If a technology sounds too weird, we just won’t care about it. This is one of the first concepts proffered by journalist Joel Garreau in his lauded 2005 book Radical Evolution: The Promise and Peril of Enhancing Our Minds, Our Bodies — And What It Means to Be Human. Despite the simplicity of this concept, it’s surprisingly true.
We appreciate weird stuff — weird news, weird celebrities, weird gadgets — and every day, thanks to Moore’s Law, the standard for what is “weird” is being lowered as better technology desensitizes us to constant exponential progress, or “The Curve” as it is known in the forecasting business. However, if something is too far out there, we dismiss it as irrelevant.
Garreau calls this disparity between what people assume is impossible and what scientists are discovering is achievable “the first challenge to making sense of this world unfolding before us” (3). We as a species expect progress but still apparently hold certain truths to be self-evident, associating these truths with what it means to be human. Just what does it mean to be human? The answer to this question is ever in flux.
For instance, as Garreau points out, some people “recoil” at the thought of living to 150 years of age: 92 seems the ideal cut-off point, and in a recent class of mine, when a guest lecturer asked how many people would like to be centenarians-and-a-half one day, less than a third of the room raised its hand. This suggests that what makes us human is as much cultural as it is biological. Even if technology did give everyone centuries to live — or telepathic powers, or Olympic runner speed, or whatever — we’d first have to change our mindsets individually and collectively in order for these advancements to matter. Certain establishments in society and assumptions about life would have to be uprooted. If everybody is Superman or Wonder Woman, what good are the Olympics? Are wars really so bad if indestructible robo-people are fighting them? Every day these questions become less and less rhetorical, and we are forced to grapple with issues once dismissed as fantastical.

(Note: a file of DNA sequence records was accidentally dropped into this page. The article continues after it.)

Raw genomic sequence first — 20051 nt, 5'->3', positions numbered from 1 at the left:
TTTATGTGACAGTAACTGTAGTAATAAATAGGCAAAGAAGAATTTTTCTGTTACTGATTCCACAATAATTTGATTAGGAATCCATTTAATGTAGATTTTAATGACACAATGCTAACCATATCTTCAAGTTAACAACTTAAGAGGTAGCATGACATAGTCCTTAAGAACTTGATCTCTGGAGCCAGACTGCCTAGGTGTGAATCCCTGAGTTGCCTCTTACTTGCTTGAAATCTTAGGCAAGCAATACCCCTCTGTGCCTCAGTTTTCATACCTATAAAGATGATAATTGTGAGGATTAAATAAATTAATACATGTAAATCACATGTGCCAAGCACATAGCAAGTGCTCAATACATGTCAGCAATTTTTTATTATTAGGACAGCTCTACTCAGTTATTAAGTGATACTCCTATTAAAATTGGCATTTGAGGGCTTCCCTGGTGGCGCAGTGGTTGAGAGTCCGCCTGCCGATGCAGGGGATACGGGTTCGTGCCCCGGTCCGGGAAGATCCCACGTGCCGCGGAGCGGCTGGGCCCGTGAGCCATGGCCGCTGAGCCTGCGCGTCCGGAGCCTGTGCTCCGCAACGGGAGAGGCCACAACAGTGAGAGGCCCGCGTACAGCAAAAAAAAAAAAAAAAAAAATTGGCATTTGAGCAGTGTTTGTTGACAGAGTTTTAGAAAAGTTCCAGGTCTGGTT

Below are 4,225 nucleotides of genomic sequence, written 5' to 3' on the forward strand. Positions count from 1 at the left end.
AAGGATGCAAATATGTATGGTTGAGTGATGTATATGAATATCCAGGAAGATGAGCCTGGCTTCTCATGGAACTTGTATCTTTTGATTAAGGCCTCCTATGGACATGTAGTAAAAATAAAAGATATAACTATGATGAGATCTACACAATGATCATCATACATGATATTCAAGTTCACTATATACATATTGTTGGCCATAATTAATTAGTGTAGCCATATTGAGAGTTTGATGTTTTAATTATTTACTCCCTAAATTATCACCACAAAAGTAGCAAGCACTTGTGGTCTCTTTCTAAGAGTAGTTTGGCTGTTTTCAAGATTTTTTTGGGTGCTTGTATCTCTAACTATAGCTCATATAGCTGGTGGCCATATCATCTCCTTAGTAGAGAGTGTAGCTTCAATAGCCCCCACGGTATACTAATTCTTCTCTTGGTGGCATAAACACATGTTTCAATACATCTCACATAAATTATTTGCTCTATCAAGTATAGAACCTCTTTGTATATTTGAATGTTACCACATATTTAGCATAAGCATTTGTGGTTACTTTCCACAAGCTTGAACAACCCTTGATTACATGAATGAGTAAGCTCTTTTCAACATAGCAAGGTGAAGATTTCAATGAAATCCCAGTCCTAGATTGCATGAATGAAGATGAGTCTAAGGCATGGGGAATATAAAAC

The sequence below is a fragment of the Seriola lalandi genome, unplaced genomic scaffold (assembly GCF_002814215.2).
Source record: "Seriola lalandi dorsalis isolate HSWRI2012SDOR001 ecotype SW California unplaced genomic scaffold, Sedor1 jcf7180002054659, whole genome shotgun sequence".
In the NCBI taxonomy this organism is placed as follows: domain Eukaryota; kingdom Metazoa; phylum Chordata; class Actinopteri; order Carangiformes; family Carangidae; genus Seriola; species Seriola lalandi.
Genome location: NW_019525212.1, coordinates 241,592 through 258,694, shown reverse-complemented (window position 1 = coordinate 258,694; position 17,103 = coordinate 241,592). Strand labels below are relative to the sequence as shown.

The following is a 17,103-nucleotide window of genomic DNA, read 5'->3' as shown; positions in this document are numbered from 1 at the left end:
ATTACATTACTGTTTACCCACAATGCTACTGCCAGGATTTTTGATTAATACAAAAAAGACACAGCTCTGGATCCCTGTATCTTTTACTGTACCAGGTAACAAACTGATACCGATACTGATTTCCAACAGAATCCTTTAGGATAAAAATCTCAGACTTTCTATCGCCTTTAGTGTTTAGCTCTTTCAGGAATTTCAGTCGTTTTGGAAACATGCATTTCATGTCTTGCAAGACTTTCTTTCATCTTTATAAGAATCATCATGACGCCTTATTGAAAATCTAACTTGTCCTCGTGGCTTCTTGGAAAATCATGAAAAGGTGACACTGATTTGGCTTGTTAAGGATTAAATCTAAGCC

Some of the most powerful arguments against techno-perfecting human beings are romantic and ideological, since imagining The Human Condition (TM) without pain and blood and wounds is very hard — almost everything we do and have always done revolves around avoiding death and suffering, which is why Shakespeare and Greek tragedies still speak to us. But another scary thought involves the “Singularity” notion proposed by computer scientist Vernor Vinge. Vinge famously holds that one day technology is going to increase so quickly and so intensely we will no longer be able to make sense of our world; that past a certain point current rules no longer apply, which makes forecasting the future impossible. “We have crossed some line,” Garreau writes, noting that for the first time in human history we wake up in the morning, go about our day, and expect the universe to somehow be different by the time we go to bed (60).
How long until the definition of “humanness” changes before our very eyes — or worse, so quickly we don’t even notice?
More thoughts to come in Part 2.